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7 from MIT arrested at Kerry protest

By Sean Dougherty

On Tuesday afternoon, six MIT students and an MIT lecturer were arrested for trespassing during an exercise in civil disobedience held in the Boston office of Sen. John F. Kerry (D-MA) to protest military aid to El Salvador's right-wing government. Six Harvard students and a Tufts student were also arrested.

Most of the students arrested were affiliated with the Central American Solidarity Association, MIT Committee on Central America, or Harvard COCA. Mary Baxter '93, Seth Gordon '91, Ron Francis G, Joshua Freeze '92, Steve Penn G, David Stern '91, and Louise Dunlap, an MIT lecturer in the Department of Urban Studies and Planning, were all released on $25 bail per person. They were all arraigned on Wednesday, and their trial date was set for Jan. 23. All pleaded not guilty. According to Gordon, the protesters may try to prove that their action was necessary to prevent violations of international human rights law, though a legal strategy for the group has not been formally discussed.

The protest started at 4 pm with as many as 100 street demonstrators carrying signs and chanting slogans such as "Death squad violence, just say no."

The demonstrators demanded that Kerry issue a statement calling for no more US military aid to El Salvador's government and a halt to government bombings near civilian areas in El Salvador. Last year, Kerry supported a bill through the Senate which guaranteed $85 million in US military aid to the Salvadoran government for the current fiscal year.

The arrested persons refused to leave Kerry's office until he made such a statement. Gordon later explained, "The Salvadoran death squads are operating with our money -- US money -- and in our name. We must show Senator Kerry, Congress, and El Salvador that we will not tolerate this misuse of our tax dollars."

At least 30 police took the protesters away in police vans. Most of the demonstrators were cooperative during the arrests, but Freeze had to be carried out by police.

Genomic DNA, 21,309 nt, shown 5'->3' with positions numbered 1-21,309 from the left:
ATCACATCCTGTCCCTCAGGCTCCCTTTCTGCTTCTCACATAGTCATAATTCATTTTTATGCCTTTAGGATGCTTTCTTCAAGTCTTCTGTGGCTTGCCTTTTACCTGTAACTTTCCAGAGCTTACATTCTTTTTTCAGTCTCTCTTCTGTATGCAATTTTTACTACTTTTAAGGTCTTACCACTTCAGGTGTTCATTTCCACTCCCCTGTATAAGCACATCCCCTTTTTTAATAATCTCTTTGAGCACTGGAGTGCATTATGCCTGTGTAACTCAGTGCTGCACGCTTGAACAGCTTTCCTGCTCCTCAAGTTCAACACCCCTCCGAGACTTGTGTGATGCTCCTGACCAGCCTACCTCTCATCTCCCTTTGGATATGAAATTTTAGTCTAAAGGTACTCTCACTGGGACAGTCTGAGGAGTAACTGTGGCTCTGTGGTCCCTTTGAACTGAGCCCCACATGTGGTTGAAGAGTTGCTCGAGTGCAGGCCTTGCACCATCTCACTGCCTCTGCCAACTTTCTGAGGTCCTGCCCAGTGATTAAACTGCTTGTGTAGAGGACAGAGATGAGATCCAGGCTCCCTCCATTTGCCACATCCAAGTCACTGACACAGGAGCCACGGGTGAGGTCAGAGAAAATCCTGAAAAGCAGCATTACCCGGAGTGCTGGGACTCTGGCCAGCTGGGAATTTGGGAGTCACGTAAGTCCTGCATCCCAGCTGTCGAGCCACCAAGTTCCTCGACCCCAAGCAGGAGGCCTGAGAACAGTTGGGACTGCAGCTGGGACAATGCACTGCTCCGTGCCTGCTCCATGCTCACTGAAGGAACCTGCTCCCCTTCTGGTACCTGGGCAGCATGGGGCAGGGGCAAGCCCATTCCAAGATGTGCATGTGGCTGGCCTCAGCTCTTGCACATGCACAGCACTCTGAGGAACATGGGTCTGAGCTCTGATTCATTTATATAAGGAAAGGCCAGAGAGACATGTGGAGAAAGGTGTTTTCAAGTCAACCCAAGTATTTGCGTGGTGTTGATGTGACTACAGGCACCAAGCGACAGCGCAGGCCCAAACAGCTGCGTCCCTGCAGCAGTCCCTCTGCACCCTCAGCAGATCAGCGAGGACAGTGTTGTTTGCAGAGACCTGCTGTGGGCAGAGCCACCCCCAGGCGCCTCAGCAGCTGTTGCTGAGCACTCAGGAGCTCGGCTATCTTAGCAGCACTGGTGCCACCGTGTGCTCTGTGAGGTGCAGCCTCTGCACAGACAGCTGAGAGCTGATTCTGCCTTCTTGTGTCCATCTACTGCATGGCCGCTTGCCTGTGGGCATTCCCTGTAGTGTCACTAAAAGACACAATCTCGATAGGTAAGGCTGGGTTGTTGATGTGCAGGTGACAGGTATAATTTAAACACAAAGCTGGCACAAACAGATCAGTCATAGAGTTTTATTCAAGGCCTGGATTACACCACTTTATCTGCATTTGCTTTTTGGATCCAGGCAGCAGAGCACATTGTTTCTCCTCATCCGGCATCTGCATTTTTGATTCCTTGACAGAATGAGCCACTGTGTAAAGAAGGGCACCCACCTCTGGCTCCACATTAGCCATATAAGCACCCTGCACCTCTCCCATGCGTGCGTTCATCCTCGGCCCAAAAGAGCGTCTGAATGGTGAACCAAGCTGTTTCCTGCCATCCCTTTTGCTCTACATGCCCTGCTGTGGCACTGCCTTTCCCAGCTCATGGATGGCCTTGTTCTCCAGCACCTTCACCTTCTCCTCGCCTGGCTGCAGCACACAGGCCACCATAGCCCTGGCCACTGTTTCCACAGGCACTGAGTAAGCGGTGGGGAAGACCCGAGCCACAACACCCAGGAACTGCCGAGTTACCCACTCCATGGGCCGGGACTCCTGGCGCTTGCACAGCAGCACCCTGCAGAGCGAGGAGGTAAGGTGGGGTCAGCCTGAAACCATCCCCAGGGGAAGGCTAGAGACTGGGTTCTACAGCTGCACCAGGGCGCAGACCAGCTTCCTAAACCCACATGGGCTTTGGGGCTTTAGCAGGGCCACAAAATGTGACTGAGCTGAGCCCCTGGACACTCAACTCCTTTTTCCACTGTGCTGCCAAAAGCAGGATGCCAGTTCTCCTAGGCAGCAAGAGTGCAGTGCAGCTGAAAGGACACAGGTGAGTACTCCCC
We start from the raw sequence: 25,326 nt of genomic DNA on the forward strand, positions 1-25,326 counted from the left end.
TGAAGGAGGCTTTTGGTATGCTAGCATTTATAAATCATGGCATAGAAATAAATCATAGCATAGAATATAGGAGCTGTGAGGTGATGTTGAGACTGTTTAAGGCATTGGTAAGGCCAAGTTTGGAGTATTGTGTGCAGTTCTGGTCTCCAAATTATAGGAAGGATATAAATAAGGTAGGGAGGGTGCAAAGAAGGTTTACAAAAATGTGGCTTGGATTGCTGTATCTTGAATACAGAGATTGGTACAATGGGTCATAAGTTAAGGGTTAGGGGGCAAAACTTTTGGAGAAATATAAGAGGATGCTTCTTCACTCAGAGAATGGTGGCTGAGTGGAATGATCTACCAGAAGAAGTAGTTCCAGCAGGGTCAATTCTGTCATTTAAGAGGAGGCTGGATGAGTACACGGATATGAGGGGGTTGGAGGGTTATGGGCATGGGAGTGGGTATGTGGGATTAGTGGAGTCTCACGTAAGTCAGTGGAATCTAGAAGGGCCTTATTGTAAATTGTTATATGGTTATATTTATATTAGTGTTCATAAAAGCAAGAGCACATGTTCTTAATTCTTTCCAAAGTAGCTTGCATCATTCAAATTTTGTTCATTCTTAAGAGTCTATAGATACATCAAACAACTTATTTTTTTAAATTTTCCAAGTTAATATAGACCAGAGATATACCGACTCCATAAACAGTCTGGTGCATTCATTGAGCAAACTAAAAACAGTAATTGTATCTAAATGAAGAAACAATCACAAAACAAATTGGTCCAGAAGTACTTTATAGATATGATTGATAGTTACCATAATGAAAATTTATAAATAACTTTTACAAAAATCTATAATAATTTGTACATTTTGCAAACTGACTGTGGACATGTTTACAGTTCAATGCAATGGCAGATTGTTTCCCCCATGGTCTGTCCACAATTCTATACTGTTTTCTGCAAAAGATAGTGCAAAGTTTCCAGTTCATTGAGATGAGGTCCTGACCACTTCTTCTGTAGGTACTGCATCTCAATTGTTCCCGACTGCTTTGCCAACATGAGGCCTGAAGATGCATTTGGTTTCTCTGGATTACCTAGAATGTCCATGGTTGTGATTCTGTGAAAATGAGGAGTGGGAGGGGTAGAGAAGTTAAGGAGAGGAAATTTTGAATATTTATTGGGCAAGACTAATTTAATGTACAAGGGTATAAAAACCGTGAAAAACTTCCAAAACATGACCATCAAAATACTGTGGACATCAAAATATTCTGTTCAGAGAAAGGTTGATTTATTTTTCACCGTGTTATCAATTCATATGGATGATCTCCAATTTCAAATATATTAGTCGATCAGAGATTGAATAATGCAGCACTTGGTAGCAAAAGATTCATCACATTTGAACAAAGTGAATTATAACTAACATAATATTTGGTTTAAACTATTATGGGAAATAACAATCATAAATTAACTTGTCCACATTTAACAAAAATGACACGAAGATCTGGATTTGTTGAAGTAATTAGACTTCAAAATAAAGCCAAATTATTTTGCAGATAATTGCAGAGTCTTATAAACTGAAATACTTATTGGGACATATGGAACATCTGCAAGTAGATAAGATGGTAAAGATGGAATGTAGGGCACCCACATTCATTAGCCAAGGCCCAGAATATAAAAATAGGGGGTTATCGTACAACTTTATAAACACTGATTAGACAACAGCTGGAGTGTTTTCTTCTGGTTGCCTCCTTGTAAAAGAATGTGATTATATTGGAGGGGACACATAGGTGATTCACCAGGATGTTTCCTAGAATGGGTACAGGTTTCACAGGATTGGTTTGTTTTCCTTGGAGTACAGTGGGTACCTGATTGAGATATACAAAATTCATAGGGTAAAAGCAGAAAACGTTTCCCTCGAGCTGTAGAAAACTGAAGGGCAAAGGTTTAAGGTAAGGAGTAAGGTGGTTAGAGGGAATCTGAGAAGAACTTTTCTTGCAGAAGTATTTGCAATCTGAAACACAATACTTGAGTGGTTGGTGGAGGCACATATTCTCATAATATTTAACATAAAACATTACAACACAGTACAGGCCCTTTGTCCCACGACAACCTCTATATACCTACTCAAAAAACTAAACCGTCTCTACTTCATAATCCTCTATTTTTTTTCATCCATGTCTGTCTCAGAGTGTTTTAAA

Protesters also voiced concerns that the war in El Salvador will become another Vietnam, that death squad violence will continue and likely increase, and that the rightist government does not represent the people's views.

The demonstrators initiated the protest in response to an anticipated emergency military aid bill to assist El Salvador's government in its fight against the Farabundo Mart'i National Liberation Front (FMLN), an alliance of leftist rebels. Recent reports from the New York Times have indicated that this military aid will most likely be expedited because of calls from the El Salvadoran government to replenish arms supplies.

The United States already gives $1.4 million a day in economic and military aid to El Salvador, and has 55 military advisors stationed there.

The FMLN launched its largest offensive in the decade-old civil war on Saturday night. Rebel forces took large areas in San Salvador and other cities. President Alfredo Cristiani declared a state of siege Monday night, which suspends most personal liberties and gives the government vast powers to detain citizens.

The organizers of the protest, citing the New York Times, the British Broadcasting Corporation, and the Red Cross, say that the Salvadoran military is strafing civilian neighborhoods, on the grounds that these neighborhoods are housing the rebels.

Associated Press reports indicate that the government has reclaimed a significant portion of this area, although rebels are still entrenched in some areas of the country. Observers say the rebels have underestimated their civilian support.

Nearly 70 thousand Salvadorans have been killed since the civil war began nearly a decade ago. Many of these deaths have been attributed to the military and government.


Lois Dunlap can answer questions, give quotes: hm-547-6881. Ask her how to get in touch with the official spokespeople. Also talk to David Stern.